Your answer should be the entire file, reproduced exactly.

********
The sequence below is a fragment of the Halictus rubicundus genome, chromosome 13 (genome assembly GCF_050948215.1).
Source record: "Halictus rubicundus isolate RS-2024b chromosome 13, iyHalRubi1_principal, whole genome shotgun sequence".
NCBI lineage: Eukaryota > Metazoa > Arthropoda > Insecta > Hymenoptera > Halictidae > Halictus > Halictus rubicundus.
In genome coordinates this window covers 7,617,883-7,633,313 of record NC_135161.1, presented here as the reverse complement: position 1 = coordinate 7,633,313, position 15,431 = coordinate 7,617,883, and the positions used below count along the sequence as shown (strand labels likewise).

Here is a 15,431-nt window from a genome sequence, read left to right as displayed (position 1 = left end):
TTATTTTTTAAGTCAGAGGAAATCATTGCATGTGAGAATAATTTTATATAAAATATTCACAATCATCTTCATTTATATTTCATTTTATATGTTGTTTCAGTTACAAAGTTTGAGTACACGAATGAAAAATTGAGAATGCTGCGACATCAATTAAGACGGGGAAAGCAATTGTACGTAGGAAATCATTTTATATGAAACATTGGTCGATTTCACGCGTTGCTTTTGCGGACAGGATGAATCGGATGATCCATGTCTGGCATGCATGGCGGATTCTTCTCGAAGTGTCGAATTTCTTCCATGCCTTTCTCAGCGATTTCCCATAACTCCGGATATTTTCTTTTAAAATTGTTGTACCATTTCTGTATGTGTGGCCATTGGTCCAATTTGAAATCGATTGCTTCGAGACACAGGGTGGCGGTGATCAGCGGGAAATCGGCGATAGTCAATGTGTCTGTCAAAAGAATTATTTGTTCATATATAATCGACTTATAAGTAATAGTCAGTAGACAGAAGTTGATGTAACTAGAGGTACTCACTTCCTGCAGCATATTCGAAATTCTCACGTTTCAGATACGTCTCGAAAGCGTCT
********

The sequence below is a fragment of the Halictus rubicundus genome, chromosome 13 (genome assembly GCF_050948215.1).
Source record: "Halictus rubicundus isolate RS-2024b chromosome 13, iyHalRubi1_principal, whole genome shotgun sequence".
NCBI lineage: Eukaryota > Metazoa > Arthropoda > Insecta > Hymenoptera > Halictidae > Halictus > Halictus rubicundus.
In genome coordinates this window covers 7,617,883-7,633,313 of record NC_135161.1, presented here as the reverse complement: position 1 = coordinate 7,633,313, position 15,431 = coordinate 7,617,883, and the positions used below count along the sequence as shown (strand labels likewise).

Here is a 15,431-nt window from a genome sequence, read left to right as displayed (position 1 = left end):
TTATTTTTTAAGTCAGAGGAAATCATTGCATGTGAGAATAATTTTATATAAAATATTCACAATCATCTTCATTTATATTTCATTTTATATGTTGTTTCAGTTACAAAGTTTGAGTACACGAATGAAAAATTGAGAATGCTGCGACATCAATTAAGACGGGGAAAGCAATTGTACGTAGGAAATCATTTTATATGAAACATTGGTCGATTTCACGCGTTGCTTTTGCGGACAGGATGAATCGGATGATCCATGTCTGGCATGCATGGCGGATTCTTCTCGAAGTGTCGAATTTCTTCCATGCCTTTCTCAGCGATTTCCCATAACTCCGGATATTTTCTTTTAAAATTGTTGTACCATTTCTGTATGTGTGGCCATTGGTCCAATTTGAAATCGATTGCTTCGAGACACAGGGTGGCGGTGATCAGCGGGAAATCGGCGATAGTCAATGTGTCTGTCAAAAGAATTATTTGTTCATATATAATCGACTTATAAGTAATAGTCAGTAGACAGAAGTTGATGTAACTAGAGGTACTCACTTCCTGCAGCATATTCGAAATTCTCACGTTTCAGATACGTCTCGAAAGCGTCT